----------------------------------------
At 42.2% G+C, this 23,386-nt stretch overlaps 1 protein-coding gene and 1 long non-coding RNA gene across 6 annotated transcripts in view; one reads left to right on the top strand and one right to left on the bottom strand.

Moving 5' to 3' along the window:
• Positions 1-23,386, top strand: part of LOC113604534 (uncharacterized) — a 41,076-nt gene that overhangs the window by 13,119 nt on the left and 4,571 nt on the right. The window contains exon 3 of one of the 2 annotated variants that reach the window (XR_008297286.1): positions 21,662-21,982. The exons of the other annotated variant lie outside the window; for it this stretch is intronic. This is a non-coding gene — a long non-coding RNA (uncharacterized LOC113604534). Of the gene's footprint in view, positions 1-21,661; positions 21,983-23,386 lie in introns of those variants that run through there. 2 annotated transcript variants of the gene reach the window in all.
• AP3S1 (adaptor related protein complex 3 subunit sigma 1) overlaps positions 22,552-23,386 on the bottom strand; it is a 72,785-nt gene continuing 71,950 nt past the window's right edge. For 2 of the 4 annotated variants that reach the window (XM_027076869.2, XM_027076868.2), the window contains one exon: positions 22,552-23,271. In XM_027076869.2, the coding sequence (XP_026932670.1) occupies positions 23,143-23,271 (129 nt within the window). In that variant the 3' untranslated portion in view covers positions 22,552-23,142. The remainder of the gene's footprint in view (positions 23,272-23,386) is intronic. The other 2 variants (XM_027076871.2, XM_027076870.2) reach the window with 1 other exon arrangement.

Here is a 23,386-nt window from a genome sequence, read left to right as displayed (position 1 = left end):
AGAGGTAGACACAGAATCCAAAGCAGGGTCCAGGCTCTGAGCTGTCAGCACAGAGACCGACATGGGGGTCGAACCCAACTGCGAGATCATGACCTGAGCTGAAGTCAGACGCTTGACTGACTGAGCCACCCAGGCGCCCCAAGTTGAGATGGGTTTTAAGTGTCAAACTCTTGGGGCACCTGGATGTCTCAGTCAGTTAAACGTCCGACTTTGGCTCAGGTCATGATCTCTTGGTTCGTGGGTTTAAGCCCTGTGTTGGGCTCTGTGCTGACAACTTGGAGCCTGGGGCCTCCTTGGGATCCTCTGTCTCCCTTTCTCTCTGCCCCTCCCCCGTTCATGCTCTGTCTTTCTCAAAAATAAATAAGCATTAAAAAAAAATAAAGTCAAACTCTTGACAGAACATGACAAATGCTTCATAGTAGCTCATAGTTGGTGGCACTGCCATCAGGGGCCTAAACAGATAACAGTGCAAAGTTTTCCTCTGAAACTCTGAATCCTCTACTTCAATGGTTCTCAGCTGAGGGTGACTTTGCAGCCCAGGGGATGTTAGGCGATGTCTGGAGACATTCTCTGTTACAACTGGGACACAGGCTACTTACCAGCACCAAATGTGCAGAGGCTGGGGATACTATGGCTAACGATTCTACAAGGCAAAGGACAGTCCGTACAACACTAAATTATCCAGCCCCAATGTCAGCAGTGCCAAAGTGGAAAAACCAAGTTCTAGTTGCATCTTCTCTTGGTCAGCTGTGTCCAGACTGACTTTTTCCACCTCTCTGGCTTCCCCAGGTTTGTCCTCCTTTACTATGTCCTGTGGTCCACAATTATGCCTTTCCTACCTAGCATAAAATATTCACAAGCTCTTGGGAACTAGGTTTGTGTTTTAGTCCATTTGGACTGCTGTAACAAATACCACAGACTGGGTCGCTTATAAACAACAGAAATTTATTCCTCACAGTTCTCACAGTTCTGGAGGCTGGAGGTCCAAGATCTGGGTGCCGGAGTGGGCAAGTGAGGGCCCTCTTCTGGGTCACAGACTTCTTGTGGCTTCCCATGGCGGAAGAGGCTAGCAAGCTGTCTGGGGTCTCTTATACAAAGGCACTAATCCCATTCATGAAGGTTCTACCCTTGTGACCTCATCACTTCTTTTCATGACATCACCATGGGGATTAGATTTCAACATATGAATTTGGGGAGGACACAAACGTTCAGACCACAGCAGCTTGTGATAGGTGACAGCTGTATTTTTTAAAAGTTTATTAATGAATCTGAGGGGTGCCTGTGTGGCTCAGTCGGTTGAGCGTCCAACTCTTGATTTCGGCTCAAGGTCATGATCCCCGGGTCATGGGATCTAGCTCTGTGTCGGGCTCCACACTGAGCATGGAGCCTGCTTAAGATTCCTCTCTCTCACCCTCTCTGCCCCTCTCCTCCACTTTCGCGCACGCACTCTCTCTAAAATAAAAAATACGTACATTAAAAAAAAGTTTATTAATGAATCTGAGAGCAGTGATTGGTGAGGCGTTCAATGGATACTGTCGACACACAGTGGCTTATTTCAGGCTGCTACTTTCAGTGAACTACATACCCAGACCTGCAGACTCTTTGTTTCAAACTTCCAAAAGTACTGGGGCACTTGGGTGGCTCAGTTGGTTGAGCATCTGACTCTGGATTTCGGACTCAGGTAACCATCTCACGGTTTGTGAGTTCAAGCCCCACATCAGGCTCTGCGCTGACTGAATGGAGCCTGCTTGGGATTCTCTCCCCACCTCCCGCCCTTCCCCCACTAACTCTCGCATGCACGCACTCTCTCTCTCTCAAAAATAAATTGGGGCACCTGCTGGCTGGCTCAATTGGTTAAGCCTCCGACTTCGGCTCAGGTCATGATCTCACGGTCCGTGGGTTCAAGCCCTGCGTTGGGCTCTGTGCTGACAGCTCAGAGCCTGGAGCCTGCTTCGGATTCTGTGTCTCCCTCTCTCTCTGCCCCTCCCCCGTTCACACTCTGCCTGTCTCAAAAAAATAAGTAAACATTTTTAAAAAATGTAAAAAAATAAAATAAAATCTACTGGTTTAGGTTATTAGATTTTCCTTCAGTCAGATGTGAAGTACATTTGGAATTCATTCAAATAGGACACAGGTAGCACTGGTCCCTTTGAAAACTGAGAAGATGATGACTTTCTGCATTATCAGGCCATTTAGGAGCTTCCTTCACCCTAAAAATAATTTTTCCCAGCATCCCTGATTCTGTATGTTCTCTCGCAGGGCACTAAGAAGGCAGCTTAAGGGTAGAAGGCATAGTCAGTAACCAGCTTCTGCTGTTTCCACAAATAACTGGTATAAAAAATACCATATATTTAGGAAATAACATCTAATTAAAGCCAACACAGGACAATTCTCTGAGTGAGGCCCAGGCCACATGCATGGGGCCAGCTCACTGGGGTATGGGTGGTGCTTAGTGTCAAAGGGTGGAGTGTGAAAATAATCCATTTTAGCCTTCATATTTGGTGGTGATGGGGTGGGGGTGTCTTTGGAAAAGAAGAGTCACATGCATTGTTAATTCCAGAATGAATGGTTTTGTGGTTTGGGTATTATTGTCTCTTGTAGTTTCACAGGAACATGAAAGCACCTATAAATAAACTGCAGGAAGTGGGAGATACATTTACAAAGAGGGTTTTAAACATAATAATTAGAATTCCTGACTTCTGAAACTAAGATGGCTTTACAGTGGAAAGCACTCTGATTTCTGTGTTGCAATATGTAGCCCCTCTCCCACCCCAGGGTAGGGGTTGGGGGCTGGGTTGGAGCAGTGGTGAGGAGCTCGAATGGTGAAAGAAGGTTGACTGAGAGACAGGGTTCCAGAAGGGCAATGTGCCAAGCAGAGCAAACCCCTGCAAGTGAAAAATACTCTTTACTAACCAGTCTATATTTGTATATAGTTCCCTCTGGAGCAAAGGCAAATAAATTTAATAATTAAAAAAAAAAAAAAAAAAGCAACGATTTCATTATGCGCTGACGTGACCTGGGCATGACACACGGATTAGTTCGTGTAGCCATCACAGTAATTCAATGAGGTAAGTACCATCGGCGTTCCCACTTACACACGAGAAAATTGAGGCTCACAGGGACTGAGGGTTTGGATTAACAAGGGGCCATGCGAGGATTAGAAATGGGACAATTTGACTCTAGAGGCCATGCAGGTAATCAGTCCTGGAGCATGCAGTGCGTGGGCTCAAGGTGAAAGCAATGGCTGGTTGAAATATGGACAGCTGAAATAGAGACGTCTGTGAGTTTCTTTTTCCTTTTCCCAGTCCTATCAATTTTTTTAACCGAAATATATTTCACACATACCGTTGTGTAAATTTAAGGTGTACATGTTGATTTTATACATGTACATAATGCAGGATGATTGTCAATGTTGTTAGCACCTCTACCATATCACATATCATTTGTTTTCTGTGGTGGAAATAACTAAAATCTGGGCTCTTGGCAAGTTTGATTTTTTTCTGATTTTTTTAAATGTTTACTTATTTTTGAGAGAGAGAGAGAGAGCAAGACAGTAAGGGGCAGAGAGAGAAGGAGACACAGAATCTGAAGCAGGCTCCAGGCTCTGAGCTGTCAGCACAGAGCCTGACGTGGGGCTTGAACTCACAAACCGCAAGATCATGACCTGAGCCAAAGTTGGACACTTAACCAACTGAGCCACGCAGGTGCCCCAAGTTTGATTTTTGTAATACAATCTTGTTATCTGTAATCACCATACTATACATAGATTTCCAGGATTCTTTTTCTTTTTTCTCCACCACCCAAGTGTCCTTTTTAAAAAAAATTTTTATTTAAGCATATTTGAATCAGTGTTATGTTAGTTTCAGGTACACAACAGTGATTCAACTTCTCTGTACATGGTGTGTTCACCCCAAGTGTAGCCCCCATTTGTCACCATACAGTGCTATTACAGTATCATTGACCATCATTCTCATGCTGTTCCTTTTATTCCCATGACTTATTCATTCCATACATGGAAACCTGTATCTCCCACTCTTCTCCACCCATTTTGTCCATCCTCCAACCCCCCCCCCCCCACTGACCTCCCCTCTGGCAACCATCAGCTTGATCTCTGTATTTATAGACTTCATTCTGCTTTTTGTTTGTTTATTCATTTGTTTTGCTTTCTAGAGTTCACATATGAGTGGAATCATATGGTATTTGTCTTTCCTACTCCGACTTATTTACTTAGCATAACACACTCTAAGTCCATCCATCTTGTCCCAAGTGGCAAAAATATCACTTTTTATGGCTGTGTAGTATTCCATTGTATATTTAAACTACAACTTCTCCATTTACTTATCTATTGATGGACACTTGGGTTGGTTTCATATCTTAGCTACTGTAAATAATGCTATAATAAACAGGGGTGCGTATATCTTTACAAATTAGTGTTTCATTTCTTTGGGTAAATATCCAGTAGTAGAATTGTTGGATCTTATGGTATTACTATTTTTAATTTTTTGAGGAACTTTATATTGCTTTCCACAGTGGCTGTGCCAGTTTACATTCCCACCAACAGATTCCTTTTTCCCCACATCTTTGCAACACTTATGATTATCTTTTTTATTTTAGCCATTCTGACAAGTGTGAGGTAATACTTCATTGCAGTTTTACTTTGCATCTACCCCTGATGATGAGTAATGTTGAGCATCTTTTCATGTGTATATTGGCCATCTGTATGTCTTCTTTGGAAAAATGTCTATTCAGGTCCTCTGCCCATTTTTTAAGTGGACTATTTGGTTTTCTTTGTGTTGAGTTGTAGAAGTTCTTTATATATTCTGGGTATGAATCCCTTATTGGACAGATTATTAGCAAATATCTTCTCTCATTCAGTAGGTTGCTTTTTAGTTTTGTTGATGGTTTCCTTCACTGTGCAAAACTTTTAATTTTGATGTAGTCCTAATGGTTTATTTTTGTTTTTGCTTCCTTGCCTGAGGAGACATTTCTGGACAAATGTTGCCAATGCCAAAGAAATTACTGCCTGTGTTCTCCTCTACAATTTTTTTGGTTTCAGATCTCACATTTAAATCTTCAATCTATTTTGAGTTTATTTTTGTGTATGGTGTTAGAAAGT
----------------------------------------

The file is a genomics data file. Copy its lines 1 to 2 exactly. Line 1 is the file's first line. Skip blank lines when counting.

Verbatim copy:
At 42.2% G+C, this 23,386-nt stretch overlaps 1 protein-coding gene and 1 long non-coding RNA gene across 6 annotated transcripts in view; one reads left to right on the top strand and one right to left on the bottom strand.

Moving 5' to 3' along the window: